Friday, 2 September 2016

Klon Centaur 3v3 Clone: LTspice analysis


Klon Centaur is one of the most famous, controversial, loved and talk-about guitar pedals and also one of the most cloned and copied ones, probably because it's quite expensive. Basically it's a Boost / Overdrive pedal with a gain, a treble and a volume control. It's subtly mixes the original signal with an amplified version of the signal that also goes through a germanium clipping section, before everything gets again amplified and filtered by the tone section that can considerably reinforce the mids.

Klon Centaur guitar boost/overdrive pedal
The first dual opamp section is powered between GND and 9V, but the second dual opamp section is powered between -9V and 18V to have more headroom before the opamps saturate. The circuit has a lot of gain and the signal that can get into the guitar power amp is huge, to breakout the guitar amp preamp section.

The main reason for making this project is to verify this idea I will expose here:

The output of most guitar pick-ups is usually several hundred millivolts peak-to-peak, 1Vpp is already a loud signal for a guitar amp. At the same time, guitar amps and specially valve amps are biased in a way that 2Vpp already saturates the input.Why then a guitar pedal should need more than 2Vpp or 3Vpp of headroom since those levels would be already enough to saturate the input and "breaking-up" the amp?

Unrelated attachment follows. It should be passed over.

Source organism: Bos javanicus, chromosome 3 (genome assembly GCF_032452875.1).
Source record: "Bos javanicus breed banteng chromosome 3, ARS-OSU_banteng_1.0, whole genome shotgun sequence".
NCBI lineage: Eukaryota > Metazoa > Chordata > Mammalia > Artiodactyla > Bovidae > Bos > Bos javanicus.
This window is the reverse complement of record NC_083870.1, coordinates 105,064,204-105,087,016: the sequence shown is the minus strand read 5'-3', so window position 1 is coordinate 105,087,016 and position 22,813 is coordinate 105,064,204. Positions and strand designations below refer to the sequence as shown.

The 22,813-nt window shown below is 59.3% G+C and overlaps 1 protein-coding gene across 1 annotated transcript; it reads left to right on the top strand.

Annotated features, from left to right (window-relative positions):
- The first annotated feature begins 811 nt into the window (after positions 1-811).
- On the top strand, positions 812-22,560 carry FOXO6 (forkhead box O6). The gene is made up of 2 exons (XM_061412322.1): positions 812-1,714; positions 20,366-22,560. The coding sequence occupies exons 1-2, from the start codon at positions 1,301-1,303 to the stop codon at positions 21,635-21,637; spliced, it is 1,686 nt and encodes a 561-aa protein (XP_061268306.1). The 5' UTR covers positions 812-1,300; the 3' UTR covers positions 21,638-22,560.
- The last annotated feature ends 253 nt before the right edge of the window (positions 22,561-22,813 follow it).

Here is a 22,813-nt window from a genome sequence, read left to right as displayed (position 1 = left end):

On the other hand, "breaking-up" or saturating the signal inside the pedal gives more control than "breaking-up" the guitar amp, because each model of guitar amp may have different input headroom and hence saturate earlier or later than others.

9V battery voltage is the "standard power" on guitar pedals, but that does not mean that the electronic circuits inside the pedal must be powered at 9V, they could be powered at a lower voltage and still have enough headroom for feeding the guitar amp.

Nowadays there exist very good audio opamps with very low harmonic distortion that can be powered at lower voltages and have rail-to-rail inputs and outputs.